“We do not see why the name of the man of genius, Amerigo, who has discovered them, should not be given to these lands, as Europe and Asia have adopted the names of women.”

Their work was published on April 25, 1507 under the title “Cosmographiae Introductio.” It marked the first time the word AMERICA appeared in print.”

Ellis, Edward S., Library of American History, Cincinnati, Ohio, 1895. Steele, Joel Dorman and Steele, Esther Baker. A Brief History of the United States, 1871 Patton, Jacob Harris and Lord, John. The History and Government of the United States, 1876 Montgomery, D.H. An Elementary American History, 1904.

    For me, this entire article is a study in white European arrogance and ignorance – an insult to the Native Peoples who have been living in this hemisphere for thousands of years prior to the arrival of any Europeans. I will not add to that insult by referring to them as Native “Americans”. They took their names from the earth and sky, not from a German schoolmaster.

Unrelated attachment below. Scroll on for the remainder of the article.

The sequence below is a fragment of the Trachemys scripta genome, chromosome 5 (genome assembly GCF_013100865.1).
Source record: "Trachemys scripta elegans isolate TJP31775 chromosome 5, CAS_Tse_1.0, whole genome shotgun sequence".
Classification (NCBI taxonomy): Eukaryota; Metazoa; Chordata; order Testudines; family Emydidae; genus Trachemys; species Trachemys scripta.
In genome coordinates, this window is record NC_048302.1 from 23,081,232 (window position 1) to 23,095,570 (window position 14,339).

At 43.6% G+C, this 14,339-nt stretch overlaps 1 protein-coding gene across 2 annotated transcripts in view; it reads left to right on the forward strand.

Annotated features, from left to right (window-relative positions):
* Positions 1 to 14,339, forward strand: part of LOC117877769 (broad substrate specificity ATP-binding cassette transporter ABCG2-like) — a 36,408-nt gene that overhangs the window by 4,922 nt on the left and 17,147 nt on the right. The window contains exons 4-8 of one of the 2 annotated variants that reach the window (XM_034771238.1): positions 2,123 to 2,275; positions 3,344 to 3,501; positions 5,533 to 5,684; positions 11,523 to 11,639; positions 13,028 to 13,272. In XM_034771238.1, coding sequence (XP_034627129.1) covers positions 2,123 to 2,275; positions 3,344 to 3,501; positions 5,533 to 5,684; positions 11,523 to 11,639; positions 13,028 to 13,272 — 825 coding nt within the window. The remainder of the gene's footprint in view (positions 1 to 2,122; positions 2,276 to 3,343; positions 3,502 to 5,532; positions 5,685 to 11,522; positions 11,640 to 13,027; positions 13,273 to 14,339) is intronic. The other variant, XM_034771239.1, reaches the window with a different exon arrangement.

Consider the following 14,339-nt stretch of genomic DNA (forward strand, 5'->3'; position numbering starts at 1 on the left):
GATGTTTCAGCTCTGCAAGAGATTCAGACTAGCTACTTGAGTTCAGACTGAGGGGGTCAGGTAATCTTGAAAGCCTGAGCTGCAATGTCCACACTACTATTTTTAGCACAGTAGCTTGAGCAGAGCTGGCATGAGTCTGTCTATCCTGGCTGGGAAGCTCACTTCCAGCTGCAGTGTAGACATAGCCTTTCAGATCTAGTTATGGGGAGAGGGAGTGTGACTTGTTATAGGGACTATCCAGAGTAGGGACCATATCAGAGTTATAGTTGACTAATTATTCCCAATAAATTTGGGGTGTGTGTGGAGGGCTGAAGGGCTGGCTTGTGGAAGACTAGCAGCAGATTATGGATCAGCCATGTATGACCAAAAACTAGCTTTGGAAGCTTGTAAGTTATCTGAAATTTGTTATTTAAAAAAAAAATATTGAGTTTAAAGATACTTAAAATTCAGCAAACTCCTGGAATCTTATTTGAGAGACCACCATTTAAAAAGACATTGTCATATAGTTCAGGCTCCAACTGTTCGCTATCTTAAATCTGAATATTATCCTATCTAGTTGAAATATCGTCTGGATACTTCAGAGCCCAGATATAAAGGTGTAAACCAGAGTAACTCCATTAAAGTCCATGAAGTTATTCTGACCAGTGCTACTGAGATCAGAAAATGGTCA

We elected to identify the Native Peoples as THE NATIVE PEOPLES in the hope of encompassing all who were (and are) here and contributed so much to our world. It is our hope to honor them by sharing their knowledge, skills, philosophies and memories.

    We need help to do this. We need good advice, direction and, when possible affiliations.

    Some of the activities we are considering include:

        Lectures and classes on contemporary life for Native Peoples.

        Art and craft shows and sales to introduce contemporary Native artists.

        Sponsor story tellers both for registered students and the public.

        Sponsor guest speakers on various contemporary issues affecting Native Peoples

        My personal favorite Native Peoples lunches – fry bread tacos are aces!

    Bring to life the Native history an area that was a hub of civilization (Cahokia Mounds)

    once larger than London, England.

    The most important thing we want to do is bring Native Peoples’ presence back to the area.

    Their absence is a void desperately in need of filling for we are all related.

    We need your help and ideas to attain and maintain our goals.


    R. Nyk Lindsoe

    President, Pro-Tem

    Native Peoples Club

Meramec Campus

St. Louis Community College